• OTHER \ Feb 07, 2006
    reads 4018
    The Church of England was on a collision course with Jewish leaders last night after it voted to disinvest in companies profiting from the illegal occupation of Palestinian land.

    The General Synod overwhelmingly backed calls for the Church Commissioners to remove funds from such firms, particularly its ?2.2 million investment in Caterpillar, which manufactures tractors used to demolish Palestinian homes.

    The vote, which was supported by the Archbishop of Canterbury, Dr Rowan Williams, is hugely symbolic, even if the Commissioners refuse to comply.

    By Jonathan Petre, Religion Correspondent, Daily Telegraph, 07/02/2006

  • OTHER \ Jan 06, 2006
    reads 4343
    Christian broadcaster Pat Robertson suggested Thursday that Israeli Prime Minister Ariel Sharon's stroke was divine punishment for "dividing God's land."

    "God considers this land to be his," Robertson said on his TV program "The 700 Club." "You read the Bible and he says `This is my land,' and for any prime minister of Israel who decides he is going to carve it up and give it away, God says, `No, this is mine.'"

    Sharon, who ordered Israel's withdrawal from Gaza last year, suffered a severe stroke on Wednesday.

    SONJA BARISIC, The Associated Press, Jan 6, 2006

    Pat Robertson links Sharon stroke, God's wrath
  • OTHER \ Nov 28, 2005
    reads 5526
    The founder of the US first Arabic Christian TV channel says the programming is attracting phone inquiries from curious Muslims.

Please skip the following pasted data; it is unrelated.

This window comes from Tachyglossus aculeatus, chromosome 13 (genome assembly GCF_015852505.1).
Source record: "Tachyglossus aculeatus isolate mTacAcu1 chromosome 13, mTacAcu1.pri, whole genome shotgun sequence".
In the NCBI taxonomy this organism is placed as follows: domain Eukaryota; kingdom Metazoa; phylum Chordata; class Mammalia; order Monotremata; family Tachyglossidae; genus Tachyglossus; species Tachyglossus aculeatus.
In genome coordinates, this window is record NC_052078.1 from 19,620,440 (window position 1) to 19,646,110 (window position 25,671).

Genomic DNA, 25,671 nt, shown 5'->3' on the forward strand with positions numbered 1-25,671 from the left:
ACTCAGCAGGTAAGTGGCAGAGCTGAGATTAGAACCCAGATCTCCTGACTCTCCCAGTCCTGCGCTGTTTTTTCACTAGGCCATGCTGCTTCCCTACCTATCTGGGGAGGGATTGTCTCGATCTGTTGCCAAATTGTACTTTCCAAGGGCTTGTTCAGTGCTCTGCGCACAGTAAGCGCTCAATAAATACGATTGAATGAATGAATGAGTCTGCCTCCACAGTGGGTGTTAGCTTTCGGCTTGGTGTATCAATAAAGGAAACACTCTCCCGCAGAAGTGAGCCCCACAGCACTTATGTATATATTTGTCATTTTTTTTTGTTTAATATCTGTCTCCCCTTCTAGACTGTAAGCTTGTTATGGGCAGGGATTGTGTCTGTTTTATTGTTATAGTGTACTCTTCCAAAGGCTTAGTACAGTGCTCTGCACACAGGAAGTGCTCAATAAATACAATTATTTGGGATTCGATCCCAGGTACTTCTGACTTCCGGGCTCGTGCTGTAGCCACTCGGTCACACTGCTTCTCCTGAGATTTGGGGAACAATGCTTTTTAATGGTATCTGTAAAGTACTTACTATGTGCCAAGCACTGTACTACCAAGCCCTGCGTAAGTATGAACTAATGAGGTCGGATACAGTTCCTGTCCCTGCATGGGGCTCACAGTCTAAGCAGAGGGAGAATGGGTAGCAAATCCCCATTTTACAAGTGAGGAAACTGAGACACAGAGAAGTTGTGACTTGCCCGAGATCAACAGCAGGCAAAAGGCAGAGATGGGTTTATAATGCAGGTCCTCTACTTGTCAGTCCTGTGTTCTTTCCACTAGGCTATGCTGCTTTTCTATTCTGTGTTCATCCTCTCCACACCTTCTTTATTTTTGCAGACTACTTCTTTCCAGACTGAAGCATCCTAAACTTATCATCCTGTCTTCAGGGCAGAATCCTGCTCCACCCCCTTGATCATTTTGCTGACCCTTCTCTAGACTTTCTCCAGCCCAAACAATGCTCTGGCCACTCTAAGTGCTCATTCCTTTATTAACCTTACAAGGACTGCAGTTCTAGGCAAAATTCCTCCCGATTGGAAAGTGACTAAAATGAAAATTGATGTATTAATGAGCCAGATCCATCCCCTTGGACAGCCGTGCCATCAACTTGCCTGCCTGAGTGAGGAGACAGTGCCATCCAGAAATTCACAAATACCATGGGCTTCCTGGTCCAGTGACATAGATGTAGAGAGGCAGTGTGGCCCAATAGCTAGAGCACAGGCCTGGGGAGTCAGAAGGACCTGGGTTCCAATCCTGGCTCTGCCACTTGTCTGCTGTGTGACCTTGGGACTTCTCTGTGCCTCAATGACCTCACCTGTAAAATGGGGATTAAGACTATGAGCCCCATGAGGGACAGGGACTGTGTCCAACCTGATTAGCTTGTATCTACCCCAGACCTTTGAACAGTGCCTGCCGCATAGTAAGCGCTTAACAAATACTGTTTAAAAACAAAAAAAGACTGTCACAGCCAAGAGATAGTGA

The Southern California-based channel Alkarma, whose name means "the vineyard" in Arabic, premiered Oct. 17. It is the brainchild of Samuel Estefanos, an Egyptian-born businessman.

    The channel gets 10 to 15 calls a day from Arabic speakers with Muslim surnames who are intrigued that Alkarma would give away a movie known as the "Jesus Film" and other materials.

    By Julia Duin, THE WASHINGTON TIMES, November 26, 2005

  • OTHER \ Aug 08, 2005
    reads 3862
    One by one, mainline Protestant denominations with close ties to the Holy Land are taking controversial steps aimed at influencing the Israeli-Palestinian peace process.

    On Friday, the Presbyterian Church USA reignited concerns when its investment committee named five US corporations it intends to push to reform their practices. The companies include ITT Industries United Technologies, Caterpillar, Motorola and Citigroup.

    By Jane Lampman, The Christian Science Monitor, Aug 8, 2005

  • OTHER \ Jul 28, 2005
    reads 3786
    Reaching out to Christian supporters of Israel in Asia, a group of conservative Israeli thinkers and two parliamentarians from the Knesset's "Christian Allies Caucus" are traveling to South Korea next month for the second annual Jerusalem Summit Asia to shore up support for Israel against the increasingly global forces of Islamic fundamentalism.

    The two day pro-Israel conference, which will be hosted by the President of South Korea and the Mayor of Seoul as well as the largest Christian Church in Asia, is expected to attract more than 2,000 people from over ten east Asian countries.

    By ETGAR LEFKOVITS, The Jerusalem Post, July 27, 2005